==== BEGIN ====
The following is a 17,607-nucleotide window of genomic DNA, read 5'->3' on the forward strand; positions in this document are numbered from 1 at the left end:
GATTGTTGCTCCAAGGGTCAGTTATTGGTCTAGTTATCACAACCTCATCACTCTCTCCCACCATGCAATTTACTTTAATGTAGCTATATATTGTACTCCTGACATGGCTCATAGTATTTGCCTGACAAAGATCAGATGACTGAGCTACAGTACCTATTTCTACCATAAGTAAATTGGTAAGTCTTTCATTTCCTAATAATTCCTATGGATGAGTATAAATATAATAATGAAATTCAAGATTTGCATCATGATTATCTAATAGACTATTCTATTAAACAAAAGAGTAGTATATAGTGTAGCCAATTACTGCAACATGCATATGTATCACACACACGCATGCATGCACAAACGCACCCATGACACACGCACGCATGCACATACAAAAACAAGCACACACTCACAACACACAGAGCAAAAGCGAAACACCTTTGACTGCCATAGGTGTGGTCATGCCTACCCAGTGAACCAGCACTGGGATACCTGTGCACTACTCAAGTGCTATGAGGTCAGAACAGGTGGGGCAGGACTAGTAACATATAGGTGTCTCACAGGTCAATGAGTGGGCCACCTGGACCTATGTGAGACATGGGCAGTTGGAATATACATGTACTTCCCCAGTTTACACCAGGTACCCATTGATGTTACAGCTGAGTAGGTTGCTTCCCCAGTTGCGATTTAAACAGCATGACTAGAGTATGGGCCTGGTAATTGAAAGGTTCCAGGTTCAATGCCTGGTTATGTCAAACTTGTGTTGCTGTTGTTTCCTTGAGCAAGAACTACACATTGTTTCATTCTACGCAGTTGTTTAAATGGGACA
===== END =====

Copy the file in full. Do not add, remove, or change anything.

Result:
The following is a 17,607-nucleotide window of genomic DNA, read 5'->3' on the forward strand; positions in this document are numbered from 1 at the left end:
GATTGTTGCTCCAAGGGTCAGTTATTGGTCTAGTTATCACAACCTCATCACTCTCTCCCACCATGCAATTTACTTTAATGTAGCTATATATTGTACTCCTGACATGGCTCATAGTATTTGCCTGACAAAGATCAGATGACTGAGCTACAGTACCTATTTCTACCATAAGTAAATTGGTAAGTCTTTCATTTCCTAATAATTCCTATGGATGAGTATAAATATAATAATGAAATTCAAGATTTGCATCATGATTATCTAATAGACTATTCTATTAAACAAAAGAGTAGTATATAGTGTAGCCAATTACTGCAACATGCATATGTATCACACACACGCATGCATGCACAAACGCACCCATGACACACGCACGCATGCACATACAAAAACAAGCACACACTCACAACACACAGAGCAAAAGCGAAACACCTTTGACTGCCATAGGTGTGGTCATGCCTACCCAGTGAACCAGCACTGGGATACCTGTGCACTACTCAAGTGCTATGAGGTCAGAACAGGTGGGGCAGGACTAGTAACATATAGGTGTCTCACAGGTCAATGAGTGGGCCACCTGGACCTATGTGAGACATGGGCAGTTGGAATATACATGTACTTCCCCAGTTTACACCAGGTACCCATTGATGTTACAGCTGAGTAGGTTGCTTCCCCAGTTGCGATTTAAACAGCATGACTAGAGTATGGGCCTGGTAATTGAAAGGTTCCAGGTTCAATGCCTGGTTATGTCAAACTTGTGTTGCTGTTGTTTCCTTGAGCAAGAACTACACATTGTTTCATTCTACGCAGTTGTTTAAATGGGACA